10 years of professional life

Abhishek Sainani
2 min readJul 16, 2021


Photo by Scott Graham on Unsplash

Last month I had completed 10 years in the workforce. Yet I feel as if I have just graduated and ready to learn and explore new things.

In these 10 years, I am grateful to my seniors and juniors from my own team and some from other teams, from whom I have learned many useful things in all my jobs. The learning ranges from creating a presentable PPT slide, using Functions in Excel sheet, formatting in MS Word, to writing and speaking skills, to creating robust machine learning models.

Yet after learning so much I feel I hardly know enough to keep up, and I wonder whether it was worth learning all that. New advancements happen every year. I was super-confident about my capabilities after using the basic version of BERT (an advanced Artificial Neural Network (ANN) model for Natural Language Processing) in our project. A year later many advanced and improved versions of BERT were available. And today many are using BERT and its variants in their projects, within 3 years of its first release. This year we might get GPT-4, another advanced ANN model.

I’m sure five years later both BERT and GPT would become obsolete and a new ANN model will dominate our efforts towards achieving Strong A.I.

This also means that five years from now, the new graduates and freshers on the job would have more understanding and hands-on experience on the latest ANN models since these are easily available on Github.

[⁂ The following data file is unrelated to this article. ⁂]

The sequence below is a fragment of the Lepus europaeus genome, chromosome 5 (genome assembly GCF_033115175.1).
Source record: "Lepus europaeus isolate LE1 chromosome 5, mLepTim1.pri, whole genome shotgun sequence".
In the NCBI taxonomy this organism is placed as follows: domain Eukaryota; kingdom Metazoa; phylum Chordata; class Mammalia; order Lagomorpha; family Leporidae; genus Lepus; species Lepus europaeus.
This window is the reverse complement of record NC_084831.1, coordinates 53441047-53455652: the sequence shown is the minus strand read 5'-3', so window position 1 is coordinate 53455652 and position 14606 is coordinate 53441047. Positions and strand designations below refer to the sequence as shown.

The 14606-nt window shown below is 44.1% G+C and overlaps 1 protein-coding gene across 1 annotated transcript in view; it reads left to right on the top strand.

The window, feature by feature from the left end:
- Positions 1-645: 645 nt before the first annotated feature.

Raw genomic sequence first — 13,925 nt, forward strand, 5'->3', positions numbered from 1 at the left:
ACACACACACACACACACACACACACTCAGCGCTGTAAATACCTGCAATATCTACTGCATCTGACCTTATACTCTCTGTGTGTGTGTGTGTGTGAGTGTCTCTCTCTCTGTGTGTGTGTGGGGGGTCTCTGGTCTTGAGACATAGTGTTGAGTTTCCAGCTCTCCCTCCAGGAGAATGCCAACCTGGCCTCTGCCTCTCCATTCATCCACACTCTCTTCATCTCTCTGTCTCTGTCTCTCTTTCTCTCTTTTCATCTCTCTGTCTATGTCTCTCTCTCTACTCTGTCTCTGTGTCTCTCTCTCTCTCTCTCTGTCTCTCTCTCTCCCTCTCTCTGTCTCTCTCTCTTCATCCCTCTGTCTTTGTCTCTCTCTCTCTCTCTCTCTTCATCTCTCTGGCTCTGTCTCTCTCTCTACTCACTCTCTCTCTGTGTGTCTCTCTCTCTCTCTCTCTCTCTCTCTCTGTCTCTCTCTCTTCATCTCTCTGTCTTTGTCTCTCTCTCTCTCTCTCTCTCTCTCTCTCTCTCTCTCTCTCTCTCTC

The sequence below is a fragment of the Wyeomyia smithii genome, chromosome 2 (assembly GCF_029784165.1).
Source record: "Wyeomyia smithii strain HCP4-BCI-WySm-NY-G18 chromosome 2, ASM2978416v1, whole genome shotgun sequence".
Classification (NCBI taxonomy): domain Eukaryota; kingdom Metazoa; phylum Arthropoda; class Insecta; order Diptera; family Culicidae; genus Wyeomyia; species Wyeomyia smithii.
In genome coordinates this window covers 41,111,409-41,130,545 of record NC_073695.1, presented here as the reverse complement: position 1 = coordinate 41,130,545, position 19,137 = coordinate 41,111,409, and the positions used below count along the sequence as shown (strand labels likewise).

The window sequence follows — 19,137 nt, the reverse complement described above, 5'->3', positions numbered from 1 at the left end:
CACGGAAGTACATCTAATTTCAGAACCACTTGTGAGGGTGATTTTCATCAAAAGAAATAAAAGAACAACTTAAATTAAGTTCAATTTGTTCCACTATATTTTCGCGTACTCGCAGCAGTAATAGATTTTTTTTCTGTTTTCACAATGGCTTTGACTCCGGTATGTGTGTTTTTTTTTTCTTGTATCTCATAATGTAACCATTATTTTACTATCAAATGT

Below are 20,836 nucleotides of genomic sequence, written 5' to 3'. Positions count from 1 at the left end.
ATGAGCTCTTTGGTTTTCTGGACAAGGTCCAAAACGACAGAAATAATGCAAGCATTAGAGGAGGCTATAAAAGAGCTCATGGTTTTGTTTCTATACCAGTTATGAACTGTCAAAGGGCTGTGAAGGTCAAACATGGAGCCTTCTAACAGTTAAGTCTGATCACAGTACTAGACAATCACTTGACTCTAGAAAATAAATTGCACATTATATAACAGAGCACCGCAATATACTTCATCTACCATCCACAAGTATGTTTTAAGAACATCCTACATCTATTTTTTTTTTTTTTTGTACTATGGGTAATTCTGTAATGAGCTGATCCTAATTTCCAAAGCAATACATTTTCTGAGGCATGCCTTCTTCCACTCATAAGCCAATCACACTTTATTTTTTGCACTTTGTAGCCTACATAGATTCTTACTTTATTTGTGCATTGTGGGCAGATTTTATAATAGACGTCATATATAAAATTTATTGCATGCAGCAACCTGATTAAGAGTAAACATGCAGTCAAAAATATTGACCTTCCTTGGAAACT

In this situation will my previous job experience matter?

Will I have to start-over every five years?

Will it be demotivating or satisfying to become a student again and again?

My hunch is that a beginner’s mind (with loads of patience) might help me welcome new knowledge with less prejudice. And with enough untainted knowledge across various domains, skills and sources might help in connecting the dots that were previously not visible. This will obviously be accompanied with stress, anxiety and feeling of being a failure.

I am yet to develop this beginner’s mind and last 10 years have been filled with doubts and insecurities. But with time I feel I have improved upon my capability of acceptance. I accept that whatever I do today might not matter in the long term, how I do it also might not matter, but why I do it will, and will shape my future decisions of what changes to embrace and which direction to turn to in the course of my life.



Abhishek Sainani

An aspiring writer who often juggles between his inner world, his dream world, and the real world. Writes poetry, humorous observations and opinion pieces.